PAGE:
Church of Euthanasia

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The Church of Euthanasia is probably the most extreme religion out there, as they believe in reducing Earth’s population via some pretty drastic means. For example, they support celibacy and cannibalism of the already dead. They’re dead serious about saving the planet, but their methods are definitely not for the faint-hearted. 

Creativity Movement

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The Creativity Movement is a religion that supports racial awareness, but only for white folks. Believers don’t worship a god but instead follow a strict moral code to encourage the growth and success of white people. As you might expect, it’s controversial and has led to lots of debates, but to its followers, they’re just preserving culture.

Iglesia Maradoniana

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Soccer fans rejoice because, in Argentina, there’s a church dedicated to the legendary soccer star Diego Maradona called Iglesia Maradoniana. Followers copy Christian rituals but swap the usual saints for soccer moves. In this religion, Maradona’s birthday is a holy day, and they treat other sporting events like religious festivals.


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In Sweden, there’s a religion that celebrates copying and sharing information. Kopimism considers the Internet sacred, a digital temple where sharing files is a form of prayer. It challenges the rules of copyright laws and promotes free information as a holy command, where CTRL+C and CTRL+V are part of the norm.

Church of the Latter-Day Dude

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Dudeism teaches its followers to take it easy and enjoy the fun things in life. They draw on Taoist and Zen principles but keep things light and breezy. It’s the perfect faith for those who believe in the power of a good nap or anyone who’s just plain lazy and wants an excuse to be that way.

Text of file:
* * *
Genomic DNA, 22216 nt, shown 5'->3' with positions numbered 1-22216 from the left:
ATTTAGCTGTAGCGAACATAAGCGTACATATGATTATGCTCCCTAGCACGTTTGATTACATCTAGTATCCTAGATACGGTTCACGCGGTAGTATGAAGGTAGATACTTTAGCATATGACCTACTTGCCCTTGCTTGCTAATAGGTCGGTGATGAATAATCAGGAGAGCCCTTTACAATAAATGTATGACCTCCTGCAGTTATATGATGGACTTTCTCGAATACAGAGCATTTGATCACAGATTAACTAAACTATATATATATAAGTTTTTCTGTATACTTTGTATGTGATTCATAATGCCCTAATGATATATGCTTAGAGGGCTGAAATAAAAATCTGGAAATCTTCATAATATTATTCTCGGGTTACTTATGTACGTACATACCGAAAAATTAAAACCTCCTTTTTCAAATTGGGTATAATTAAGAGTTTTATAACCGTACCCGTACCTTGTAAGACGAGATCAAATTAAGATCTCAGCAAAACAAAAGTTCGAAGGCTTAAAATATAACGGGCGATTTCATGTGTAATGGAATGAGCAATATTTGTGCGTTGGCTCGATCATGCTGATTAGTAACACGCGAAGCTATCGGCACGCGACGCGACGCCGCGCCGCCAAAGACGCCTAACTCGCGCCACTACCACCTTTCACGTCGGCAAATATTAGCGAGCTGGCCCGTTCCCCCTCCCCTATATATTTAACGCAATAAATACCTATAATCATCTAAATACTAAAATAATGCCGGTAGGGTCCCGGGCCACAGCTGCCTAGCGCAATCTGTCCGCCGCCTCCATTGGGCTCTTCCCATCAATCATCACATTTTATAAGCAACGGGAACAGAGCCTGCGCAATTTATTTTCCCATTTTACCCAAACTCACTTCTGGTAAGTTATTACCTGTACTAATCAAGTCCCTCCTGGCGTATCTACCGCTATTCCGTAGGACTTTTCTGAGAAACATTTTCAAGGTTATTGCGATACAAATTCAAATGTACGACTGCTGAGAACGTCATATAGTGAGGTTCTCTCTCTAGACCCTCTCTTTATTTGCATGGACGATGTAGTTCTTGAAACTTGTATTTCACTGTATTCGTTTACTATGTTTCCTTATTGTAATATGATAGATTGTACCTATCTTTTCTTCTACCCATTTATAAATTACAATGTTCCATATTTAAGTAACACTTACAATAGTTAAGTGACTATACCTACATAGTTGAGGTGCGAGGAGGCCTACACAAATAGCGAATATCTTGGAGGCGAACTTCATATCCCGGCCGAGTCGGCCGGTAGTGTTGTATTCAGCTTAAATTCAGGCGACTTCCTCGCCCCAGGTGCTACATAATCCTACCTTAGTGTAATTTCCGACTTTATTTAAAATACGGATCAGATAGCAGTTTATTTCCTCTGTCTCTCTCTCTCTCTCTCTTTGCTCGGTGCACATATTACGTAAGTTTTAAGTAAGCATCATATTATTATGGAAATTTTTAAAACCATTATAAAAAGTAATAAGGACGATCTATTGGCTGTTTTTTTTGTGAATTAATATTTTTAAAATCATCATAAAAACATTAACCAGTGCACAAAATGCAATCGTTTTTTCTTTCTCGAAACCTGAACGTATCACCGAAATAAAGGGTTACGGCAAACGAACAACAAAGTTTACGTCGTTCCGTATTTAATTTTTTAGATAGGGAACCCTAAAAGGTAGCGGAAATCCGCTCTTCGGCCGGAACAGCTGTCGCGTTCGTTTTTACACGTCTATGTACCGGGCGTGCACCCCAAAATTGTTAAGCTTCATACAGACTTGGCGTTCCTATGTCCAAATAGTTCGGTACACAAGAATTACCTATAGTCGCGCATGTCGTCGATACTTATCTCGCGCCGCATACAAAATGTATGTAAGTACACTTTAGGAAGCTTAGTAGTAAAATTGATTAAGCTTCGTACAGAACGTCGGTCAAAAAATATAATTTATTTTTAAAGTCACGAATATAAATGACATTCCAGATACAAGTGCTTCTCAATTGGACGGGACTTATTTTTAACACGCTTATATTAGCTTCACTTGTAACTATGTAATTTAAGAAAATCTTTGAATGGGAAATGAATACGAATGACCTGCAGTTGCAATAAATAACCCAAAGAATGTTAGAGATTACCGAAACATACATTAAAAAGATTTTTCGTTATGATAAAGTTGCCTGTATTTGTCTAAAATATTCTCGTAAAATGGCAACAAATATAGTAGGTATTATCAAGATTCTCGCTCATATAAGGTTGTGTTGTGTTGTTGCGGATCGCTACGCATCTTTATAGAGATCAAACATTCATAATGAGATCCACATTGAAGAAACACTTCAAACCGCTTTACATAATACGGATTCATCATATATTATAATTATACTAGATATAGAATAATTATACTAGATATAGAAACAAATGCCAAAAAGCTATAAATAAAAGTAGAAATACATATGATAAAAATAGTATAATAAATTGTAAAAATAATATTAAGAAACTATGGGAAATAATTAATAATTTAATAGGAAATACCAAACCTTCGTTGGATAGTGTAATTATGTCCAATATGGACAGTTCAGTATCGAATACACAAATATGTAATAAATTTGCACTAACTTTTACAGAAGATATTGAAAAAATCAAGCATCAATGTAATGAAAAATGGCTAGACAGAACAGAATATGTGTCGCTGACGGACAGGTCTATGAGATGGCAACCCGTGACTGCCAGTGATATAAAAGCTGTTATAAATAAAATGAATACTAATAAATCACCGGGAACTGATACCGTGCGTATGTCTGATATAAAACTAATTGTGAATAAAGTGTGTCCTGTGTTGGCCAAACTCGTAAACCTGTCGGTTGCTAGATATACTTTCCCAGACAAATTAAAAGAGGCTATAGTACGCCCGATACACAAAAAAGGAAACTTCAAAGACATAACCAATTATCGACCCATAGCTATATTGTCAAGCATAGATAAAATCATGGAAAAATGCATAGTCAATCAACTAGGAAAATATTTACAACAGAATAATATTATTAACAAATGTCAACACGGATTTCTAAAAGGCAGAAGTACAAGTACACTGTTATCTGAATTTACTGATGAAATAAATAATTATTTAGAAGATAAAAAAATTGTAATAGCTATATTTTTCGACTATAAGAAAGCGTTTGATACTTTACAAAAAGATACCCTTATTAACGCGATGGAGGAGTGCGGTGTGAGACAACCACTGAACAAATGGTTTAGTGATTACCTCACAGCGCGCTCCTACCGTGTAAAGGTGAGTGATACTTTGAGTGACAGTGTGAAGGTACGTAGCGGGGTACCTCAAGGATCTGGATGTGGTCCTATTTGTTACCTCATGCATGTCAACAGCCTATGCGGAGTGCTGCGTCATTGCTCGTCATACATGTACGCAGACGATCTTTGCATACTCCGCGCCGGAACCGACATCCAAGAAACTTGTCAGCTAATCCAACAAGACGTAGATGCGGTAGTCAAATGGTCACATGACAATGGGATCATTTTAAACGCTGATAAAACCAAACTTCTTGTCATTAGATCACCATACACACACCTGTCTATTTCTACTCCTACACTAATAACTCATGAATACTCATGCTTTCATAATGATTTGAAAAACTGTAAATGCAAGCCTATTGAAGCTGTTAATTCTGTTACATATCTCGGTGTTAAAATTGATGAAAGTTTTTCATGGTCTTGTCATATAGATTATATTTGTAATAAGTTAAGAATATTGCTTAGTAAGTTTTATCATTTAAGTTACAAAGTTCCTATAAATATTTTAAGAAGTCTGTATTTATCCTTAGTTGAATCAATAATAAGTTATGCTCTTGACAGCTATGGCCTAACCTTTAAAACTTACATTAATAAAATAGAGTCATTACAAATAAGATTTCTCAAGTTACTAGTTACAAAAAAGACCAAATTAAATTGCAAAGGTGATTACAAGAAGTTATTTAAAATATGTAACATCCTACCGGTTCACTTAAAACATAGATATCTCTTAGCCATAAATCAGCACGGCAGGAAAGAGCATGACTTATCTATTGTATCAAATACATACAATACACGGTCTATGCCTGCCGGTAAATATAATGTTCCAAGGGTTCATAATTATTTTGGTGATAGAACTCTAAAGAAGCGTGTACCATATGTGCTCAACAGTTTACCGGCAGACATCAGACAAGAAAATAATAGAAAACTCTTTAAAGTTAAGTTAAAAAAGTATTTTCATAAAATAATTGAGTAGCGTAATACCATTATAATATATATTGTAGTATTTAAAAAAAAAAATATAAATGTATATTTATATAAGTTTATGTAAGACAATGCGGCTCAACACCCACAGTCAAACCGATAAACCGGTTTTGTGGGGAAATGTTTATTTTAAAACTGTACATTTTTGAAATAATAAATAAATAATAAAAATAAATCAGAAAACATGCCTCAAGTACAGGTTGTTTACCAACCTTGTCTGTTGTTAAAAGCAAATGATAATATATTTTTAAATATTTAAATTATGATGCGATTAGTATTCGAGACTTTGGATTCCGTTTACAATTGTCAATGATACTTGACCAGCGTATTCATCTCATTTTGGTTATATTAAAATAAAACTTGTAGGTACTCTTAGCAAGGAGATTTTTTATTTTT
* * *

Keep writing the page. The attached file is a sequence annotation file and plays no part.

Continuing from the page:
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Nuwaubianism is a blend of Black nationalism, Egyptian myth, and some out-of-this-world alien theories. It began in the 1970s in New York, and it has a complex mythology that involves ancient astronauts and supernatural powers. It’s eclectic, to say the least, with a storyline that could fill novels.

Happy Science

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Happy Science came from Japan, and, as you might’ve guessed, happiness is the ultimate spiritual goal. Followers listen to their leader channel spirits and famous figures, learning about how exactly they can live joyous lives. This religion mixes self-help and spirituality to help its followers find bliss in the everyday.


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Followers of Adonitology worship curvy women and worship the holy spirit of Adonis. They see curvy women as divine beings, and the Church’s services are lively, to say the least. This is a body-positive faith that embraces curves and teaches people to celebrate beauty in all of its forms.


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In Frisbeetarianism, believers claim that when you die, your soul goes up on the roof, like a stuck frisbee. Frisbeetarianism is more of a joke religion that points fun at traditional beliefs about heaven and hell, although some people take it seriously. If you’ve ever lost a frisbee, maybe you’ve sent a prayer up there, too.

Church of the Invisible Pink Unicorn

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The Invisible Pink Unicorn is a goddess that you can’t see or disprove, at least according to the Church of the Invisible Pink Unicorn. It’s a religion that mocks the more serious religions out there by challenging absolutes and questioning what faith means. Plus, who doesn’t want to believe in a pink unicorn?